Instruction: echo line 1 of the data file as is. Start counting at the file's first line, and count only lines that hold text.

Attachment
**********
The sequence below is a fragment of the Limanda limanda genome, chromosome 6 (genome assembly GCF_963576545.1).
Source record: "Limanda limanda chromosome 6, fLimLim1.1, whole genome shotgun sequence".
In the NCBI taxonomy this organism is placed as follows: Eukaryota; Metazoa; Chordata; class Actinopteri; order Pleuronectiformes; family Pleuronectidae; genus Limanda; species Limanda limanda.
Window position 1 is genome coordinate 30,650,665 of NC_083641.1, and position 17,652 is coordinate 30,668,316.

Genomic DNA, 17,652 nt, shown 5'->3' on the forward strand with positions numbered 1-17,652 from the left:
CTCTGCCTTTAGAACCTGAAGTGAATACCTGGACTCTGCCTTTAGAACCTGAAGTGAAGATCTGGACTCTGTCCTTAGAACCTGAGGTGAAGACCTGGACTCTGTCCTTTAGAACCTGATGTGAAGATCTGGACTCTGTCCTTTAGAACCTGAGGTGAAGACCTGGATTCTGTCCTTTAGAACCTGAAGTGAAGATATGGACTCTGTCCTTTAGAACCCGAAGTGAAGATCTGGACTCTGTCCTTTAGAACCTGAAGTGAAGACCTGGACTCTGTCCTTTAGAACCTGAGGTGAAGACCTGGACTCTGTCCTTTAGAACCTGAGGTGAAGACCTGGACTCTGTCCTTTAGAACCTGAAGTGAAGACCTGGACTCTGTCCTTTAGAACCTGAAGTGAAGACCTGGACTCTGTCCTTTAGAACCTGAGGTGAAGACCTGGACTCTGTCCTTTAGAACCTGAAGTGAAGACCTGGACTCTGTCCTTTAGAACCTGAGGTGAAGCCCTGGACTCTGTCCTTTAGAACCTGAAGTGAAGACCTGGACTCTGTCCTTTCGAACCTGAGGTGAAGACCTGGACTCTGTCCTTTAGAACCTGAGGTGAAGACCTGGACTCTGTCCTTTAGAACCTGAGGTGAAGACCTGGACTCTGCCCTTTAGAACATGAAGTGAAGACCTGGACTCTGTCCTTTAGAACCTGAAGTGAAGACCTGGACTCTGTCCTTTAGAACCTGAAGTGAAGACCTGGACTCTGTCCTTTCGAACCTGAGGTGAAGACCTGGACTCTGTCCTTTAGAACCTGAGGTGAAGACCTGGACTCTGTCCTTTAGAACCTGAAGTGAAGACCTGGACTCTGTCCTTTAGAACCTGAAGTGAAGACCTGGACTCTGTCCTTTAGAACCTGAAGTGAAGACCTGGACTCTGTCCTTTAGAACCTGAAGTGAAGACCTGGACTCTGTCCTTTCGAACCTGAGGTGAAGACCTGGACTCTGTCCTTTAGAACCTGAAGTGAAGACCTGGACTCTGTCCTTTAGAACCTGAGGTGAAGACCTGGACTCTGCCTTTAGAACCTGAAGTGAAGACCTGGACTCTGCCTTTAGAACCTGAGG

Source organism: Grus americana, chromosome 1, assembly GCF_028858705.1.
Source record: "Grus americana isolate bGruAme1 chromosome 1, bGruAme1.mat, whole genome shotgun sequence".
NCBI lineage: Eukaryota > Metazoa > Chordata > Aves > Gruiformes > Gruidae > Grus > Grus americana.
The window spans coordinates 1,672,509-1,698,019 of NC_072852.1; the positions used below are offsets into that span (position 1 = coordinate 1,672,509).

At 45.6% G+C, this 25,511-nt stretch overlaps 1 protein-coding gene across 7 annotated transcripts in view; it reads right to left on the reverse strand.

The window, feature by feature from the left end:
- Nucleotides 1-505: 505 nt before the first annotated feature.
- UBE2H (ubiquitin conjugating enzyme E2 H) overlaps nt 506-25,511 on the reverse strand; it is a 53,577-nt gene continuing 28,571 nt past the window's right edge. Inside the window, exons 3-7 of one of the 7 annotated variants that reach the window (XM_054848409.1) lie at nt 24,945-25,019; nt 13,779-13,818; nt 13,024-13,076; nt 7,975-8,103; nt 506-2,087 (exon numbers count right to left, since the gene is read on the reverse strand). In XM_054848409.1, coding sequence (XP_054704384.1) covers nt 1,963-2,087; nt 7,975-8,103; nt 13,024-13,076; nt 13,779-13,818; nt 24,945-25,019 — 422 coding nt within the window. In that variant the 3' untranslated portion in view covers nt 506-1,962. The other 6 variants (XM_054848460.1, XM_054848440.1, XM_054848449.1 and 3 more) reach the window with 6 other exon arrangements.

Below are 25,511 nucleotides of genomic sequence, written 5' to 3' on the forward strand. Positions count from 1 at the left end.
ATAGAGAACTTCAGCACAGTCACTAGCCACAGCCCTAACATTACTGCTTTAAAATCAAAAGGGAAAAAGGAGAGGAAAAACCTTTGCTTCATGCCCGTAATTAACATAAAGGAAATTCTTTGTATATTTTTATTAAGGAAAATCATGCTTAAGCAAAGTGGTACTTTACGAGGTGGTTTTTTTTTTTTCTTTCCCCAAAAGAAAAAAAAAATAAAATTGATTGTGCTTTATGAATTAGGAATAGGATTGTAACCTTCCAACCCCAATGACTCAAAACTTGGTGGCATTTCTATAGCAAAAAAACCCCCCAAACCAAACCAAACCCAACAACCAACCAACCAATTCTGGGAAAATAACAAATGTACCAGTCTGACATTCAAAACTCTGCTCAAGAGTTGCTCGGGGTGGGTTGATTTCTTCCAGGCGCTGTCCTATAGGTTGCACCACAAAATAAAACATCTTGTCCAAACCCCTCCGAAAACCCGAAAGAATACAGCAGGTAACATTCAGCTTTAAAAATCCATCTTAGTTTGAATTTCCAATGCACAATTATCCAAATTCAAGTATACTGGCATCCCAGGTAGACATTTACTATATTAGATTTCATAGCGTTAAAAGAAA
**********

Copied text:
The sequence below is a fragment of the Limanda limanda genome, chromosome 6 (genome assembly GCF_963576545.1).